Yay, you're visiting the Netherlands! Bring on the bikes and canals, the stroopwafels and coffee shops, the festivals and the cheese. Prepare for exploring medieval towns, stuffing your face with peculiar fried foods and washing it all down with beer served extra foamy.
Maybe you're just passing through for a few days, but hopefully you're here for a while. Either way "life" might happen on your Dutch excursion, and suddenly you're in need of an electricity adapter or some valerian root or a new bottle of Flower Bomb. So let's be prepared!
While there is a huge overlap in general product availability, Dutch shopping isn't quite like shopping in the States. You won't find big box stores and one stop shops like Target, Walmart or Costco. Shopping here is much more compartmentalized. In other words, don't expect mascara in a supermarket or a location that sells both tire chains and allergy medicine. But fear not, shopping in the Netherlands is simple once you have a bit of direction. Start with this list...
Hema: Think of Hema it as a tiny Target, or the closest thing to Target you will find in the Netherlands. The difference is, everything is self-produced, or "Hema" brand and everything is ridiculously inexpensive. However, don't expect much in terms electronics, furniture or gardening (I don't believe they sell tampons, either). Think clothes, house-ware, cosmetics and food items. With at least 530 stores, you should have no problem finding a location anywhere in the Netherlands.
Excellent if you need: Something in a pinch, like a pair of sandals, a bathing suit, socks, stationary or a small bite (their snack bar offers tasty cheese bread, rookworst and soft serve!). They also have a large cosmetic section - which I can't comment on either way. Be warned though, Hema has that "Target effect" - you go in for razors and leave with a bottle of wine, 12 postcards, gel pens and a hair mask.
Albert Heijn: The largest Dutch supermarket chain (and my personal favorite). Rather than talking about the offerings of AH (that would be redundant), here are a few tips to optimize your Dutch grocery shopping.
- Bring your own bag or you'll need to buy one while checking out
- Bag your own groceries or face angry glances/words from the people behind you in line
- There is a separate counter at the front of the store for basic medicine (not an isle)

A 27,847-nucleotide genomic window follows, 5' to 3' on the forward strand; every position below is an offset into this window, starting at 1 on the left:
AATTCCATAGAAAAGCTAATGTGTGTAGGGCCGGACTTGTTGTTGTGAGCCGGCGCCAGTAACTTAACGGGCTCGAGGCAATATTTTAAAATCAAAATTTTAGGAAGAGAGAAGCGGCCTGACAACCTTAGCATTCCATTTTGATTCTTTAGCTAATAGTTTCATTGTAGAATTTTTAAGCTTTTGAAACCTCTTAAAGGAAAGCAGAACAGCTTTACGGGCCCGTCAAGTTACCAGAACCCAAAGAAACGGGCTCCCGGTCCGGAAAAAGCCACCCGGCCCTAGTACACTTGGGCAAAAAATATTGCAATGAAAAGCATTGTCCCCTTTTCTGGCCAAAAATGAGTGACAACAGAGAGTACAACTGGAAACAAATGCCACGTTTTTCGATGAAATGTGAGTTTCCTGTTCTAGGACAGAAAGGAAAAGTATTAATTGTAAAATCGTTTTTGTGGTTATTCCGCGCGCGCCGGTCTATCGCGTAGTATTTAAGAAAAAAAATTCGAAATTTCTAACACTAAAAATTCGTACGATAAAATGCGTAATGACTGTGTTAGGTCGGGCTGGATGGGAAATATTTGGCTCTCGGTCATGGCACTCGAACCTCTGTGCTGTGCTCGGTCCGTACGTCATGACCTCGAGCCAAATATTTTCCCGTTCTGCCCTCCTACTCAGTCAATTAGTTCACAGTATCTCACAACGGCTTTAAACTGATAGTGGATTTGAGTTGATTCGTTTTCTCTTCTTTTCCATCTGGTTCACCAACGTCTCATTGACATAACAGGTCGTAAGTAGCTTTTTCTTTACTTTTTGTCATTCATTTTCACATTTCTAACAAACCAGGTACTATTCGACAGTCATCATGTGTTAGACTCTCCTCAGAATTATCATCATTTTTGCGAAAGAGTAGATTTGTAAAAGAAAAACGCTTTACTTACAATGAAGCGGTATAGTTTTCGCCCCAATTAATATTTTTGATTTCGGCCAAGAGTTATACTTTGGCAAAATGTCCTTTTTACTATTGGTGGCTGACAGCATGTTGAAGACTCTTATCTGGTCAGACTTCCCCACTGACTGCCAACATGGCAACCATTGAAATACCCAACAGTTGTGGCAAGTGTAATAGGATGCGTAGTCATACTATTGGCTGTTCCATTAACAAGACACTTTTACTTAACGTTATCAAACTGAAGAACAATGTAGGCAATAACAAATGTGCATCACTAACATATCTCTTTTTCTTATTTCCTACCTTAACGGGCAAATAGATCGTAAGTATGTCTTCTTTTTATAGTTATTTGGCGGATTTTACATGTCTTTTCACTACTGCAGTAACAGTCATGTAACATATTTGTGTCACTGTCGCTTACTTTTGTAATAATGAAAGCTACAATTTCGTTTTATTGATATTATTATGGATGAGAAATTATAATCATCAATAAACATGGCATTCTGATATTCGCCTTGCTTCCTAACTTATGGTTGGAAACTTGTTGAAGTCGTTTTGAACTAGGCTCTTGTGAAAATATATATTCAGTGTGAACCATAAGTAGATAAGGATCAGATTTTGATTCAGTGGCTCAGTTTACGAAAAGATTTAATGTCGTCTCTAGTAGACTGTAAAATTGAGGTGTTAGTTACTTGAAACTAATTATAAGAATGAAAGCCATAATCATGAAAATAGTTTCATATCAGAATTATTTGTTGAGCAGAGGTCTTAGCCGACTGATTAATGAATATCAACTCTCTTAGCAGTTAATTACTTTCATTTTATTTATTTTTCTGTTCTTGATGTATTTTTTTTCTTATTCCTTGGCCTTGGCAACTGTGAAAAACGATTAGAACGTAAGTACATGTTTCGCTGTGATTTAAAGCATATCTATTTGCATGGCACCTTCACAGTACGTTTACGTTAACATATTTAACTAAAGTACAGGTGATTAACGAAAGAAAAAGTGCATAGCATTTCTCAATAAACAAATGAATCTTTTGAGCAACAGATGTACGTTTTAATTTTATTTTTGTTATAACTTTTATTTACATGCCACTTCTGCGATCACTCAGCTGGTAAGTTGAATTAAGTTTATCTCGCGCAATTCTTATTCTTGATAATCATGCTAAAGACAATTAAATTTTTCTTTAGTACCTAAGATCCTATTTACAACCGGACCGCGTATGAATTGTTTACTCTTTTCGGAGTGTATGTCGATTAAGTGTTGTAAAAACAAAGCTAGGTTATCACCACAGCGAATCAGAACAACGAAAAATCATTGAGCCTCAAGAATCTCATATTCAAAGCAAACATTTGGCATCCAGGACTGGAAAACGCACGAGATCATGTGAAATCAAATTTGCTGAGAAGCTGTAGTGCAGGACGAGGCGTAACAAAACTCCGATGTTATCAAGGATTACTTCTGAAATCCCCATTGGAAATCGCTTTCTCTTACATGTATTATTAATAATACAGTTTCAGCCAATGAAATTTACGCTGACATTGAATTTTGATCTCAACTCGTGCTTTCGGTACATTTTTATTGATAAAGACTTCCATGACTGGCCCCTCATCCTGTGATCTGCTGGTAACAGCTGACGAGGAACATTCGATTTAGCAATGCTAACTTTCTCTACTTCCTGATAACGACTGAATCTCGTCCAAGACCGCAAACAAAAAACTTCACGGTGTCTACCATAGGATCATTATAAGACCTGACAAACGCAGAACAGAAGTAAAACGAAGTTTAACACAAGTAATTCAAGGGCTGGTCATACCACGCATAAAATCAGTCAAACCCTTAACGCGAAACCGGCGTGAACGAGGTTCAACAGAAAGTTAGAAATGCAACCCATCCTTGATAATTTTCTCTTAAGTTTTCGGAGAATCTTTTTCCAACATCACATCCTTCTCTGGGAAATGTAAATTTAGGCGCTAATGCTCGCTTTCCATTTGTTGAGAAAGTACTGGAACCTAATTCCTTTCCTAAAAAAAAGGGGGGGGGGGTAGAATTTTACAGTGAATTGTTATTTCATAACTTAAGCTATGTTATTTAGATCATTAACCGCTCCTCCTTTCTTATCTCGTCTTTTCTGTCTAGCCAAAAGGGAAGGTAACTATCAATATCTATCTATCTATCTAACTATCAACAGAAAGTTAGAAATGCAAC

- Some Albert Heijns have odd/limited hours (like opening at noon and closing at 6 on Sundays)
- You can find AH to-go's at many train stations, yay!
Excellent if you need: Snacks, beer or wine and don't feel like eating out.
Gall & Gall: The largest liquor store chain in the Netherlands. Most grocery stores strictly sell wine and beer, so if you're looking for something stronger, head to Gall & Gall.
Excellent if you need: A bottle of whisky or a large selection of wine.
Media Markt: One of the largest consumer electronic stores in Europe. Essentially the European equivalent of Best Buy.
Etos: The Dutch version of a tiny Rite Aid, minus the pharmacy. Etos has just about every brand of drug store beauty products and a decent selection of dietary supplements. One thing worth mentioning is certain brands are noticeably more expensive than they are in the States. I'm assuming this is attributed to import taxes.
Excellent if you need: Basic yet familiar hair products, makeup, first aid or dietary supplements.
Douglas: The closest thing to Sephora I've found in the Netherlands. I don't have an exact count, but it looks like there are around 100 Dutch stores, so when you're desperate for a tube of Smashbox Be Legendary, odds are there's a Douglas close by.
Excellent if you need: higher end cosmetics and perfume.
Now that you know some of the biggest names in Dutch consumerism, I hope to introduce some of my favorite, smaller vendors when I return from California! If you could make one shopping suggestion in your country, what would it be?
Be well, everyone!